By Robert S. Anthony
Each week, veteran tech journalist Robert S. Anthony shares a tech tip you don’t want to miss. Follow him @newyorkbob.
When Microsoft’s Windows 95 went on sale at midnight on August 24, 1995, there were two lines at computer stores: One for Windows 95 and another to buy extra computer memory and larger hard disks to satisfy the demands of the new PC operating system. Expect some of the same this fall as Windows 11 arrives.
No, you won’t need to wait in line to buy Windows 11—it will be a free online upgrade via Windows Update—but if your computer coughs and wheezes through Windows 10 now, it may not have the pep for Windows 11’s slick, glassy-looking new interface and new features.
The fastest way to check is to look at the Windows 11 specifications page and download and run Microsoft’s Windows 11 compatibility checker on your PC. When run on a 2018-vintage Microsoft Surface Pro 6 computer with an Intel Core i5 main processor, the utility gave the green light for Windows 11.
New features like Windows 11’s support for Auto HDR (high dynamic range) graphics improve the contrast and colors in game software but requires a compatible graphics chip and screen in your PC. A Direct Storage feature lets games load textures directly to the graphics chip, thus relieving the main processor of extra work and speeding up the game, but here again the graphics chip will need to be compatible with the process.
A key new Windows 11 feature is access to Android apps, not through the Google Play store, but via Amazon’s smaller Android app store. Intel’s Bridge technology, which allows Android apps to run on PC processors, will provide the under-the-hood magic.
As Window 11 adds features, others are dropped. For example, the Cortana voice assistant icon won’t appear on the task bar at the bottom of the screen by default—but it can be added later.
The Windows 10 “live tiles” that show photo thumbnails and e-mail snippets will disappear in favor of smartphone-like widgets. Skype won’t be installed by Windows 11 but can be downloaded from the Microsoft Store. A full list of “deprecations and removals” is on the Windows 11 specifications page.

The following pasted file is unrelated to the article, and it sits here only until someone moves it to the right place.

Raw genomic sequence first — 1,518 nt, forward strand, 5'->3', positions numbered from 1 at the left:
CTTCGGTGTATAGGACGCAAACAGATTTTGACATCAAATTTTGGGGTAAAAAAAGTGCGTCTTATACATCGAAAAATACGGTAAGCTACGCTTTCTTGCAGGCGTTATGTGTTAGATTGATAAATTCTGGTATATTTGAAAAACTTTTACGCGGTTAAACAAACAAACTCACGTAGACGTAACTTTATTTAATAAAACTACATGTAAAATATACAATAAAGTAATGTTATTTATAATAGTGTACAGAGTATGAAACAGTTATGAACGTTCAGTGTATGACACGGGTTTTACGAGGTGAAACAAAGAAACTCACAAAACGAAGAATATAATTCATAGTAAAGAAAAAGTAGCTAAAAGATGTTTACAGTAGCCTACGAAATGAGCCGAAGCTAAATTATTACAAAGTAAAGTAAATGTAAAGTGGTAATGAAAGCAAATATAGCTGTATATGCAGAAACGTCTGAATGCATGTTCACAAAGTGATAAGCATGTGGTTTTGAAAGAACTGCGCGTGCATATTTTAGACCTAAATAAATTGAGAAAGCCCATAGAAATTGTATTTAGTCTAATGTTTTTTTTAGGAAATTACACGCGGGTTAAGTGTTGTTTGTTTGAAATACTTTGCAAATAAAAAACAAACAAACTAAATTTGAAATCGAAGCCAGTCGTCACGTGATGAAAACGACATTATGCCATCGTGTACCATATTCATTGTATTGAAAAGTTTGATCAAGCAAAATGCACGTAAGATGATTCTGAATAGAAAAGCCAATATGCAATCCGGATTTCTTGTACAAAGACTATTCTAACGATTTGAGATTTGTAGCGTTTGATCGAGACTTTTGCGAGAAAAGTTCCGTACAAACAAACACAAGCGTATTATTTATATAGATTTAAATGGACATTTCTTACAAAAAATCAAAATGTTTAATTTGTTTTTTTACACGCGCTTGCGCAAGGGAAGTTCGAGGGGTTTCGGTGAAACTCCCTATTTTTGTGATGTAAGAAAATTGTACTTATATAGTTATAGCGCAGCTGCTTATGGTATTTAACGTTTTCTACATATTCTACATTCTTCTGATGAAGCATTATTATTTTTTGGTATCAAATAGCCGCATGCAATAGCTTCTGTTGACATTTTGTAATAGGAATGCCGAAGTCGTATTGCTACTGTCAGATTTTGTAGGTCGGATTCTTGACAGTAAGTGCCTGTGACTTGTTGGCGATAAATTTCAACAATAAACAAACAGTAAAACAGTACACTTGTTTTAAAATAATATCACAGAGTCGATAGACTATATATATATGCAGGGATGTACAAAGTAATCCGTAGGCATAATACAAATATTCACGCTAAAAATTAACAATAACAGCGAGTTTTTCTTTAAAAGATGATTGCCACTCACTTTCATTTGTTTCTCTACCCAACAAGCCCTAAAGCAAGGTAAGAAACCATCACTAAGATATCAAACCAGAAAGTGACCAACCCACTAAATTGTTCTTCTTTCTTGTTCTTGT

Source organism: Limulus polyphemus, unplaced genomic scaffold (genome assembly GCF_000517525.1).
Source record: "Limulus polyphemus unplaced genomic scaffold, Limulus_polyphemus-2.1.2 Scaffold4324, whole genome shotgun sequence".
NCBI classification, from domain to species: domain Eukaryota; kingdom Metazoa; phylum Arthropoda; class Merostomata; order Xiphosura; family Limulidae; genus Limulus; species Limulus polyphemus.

In short, be prepared to add hard disk storage, upgrade memory or invest in a new graphics card where possible as Windows 11 arrives later this year. Otherwise, fear not: Your favorite electronics vendor will be happy to sell you one of an upcoming wave of “Windows 11-ready” PCs by then.
A Thread To Follow
For some summer beach reaching, I am going to tackle “The Cruelty Is The Point: The Past, Present and Future of Trump’s America” by Adam Serwer (@adamserwer), whose piece in The Atlantic in 2018 was the most important essay of the Trump era. I’ll be sharing my thoughts and analysis over the next couple of weeks, so please follow along on this Twitter thread (you don’t need a Twitter account to do so).
Last week I had Christina Hillsberg (@christinahillsb), a former CIA spy turned stay-at-home mom of five, on my show for a discussion about parenting during the pandemic. Parents have seen it all over the last 18 months, and Christina offered up some terrific advice on how to make it through the pandemic and raise kids that are ready for the world around them. Her book, "License to Parent: How My Career as a Spy Helped Me Raise Resourceful, Self-Sufficient Kids" is out now.
Bookmark this thread for when you see businesses folding up their rainbow flags for the year, and then again for when they roll them back out in 11 months.
Odds & Ends
🗞 Recent #NYTReadalong episodes: Writer Jonathan Boorstein helped us mark the end of Pride Month and we paid tribute to the late Rich Meislin, a pioneering web journalist; and author & former NYT weddings writer Cate Doty. NYTReadalong is sponsored by Muck Rack. Interested in sponsorship opportunities? Email firstname.lastname@example.org and email@example.com.
The Readalong is followed, on Sundays at 11 am-noon ET, by a medical show I’m co-executive producing with surgeons Sujana Chandrasekhar, M.D. (@DrSujanaENT), and Marina Kurian, M.D. (@MarinaKurian), called She’s On Call (watch live or later).
After 250 episodes in 250 days, my global show has moved from daily episodes to 1-2 times a week. The best way to know when I’m on the air and see all my archived shows, is to subscribe to my YouTube channel or my Whatsapp alerts.
The Sunday #NYTReadalong is sponsored by Muck Rack. Interested in sponsorship opportunities? Email firstname.lastname@example.org and email@example.com.
👀 Did we miss anything? Make a mistake? Do you have an idea for anything we’re up to? Let us know! Let’s collaborate!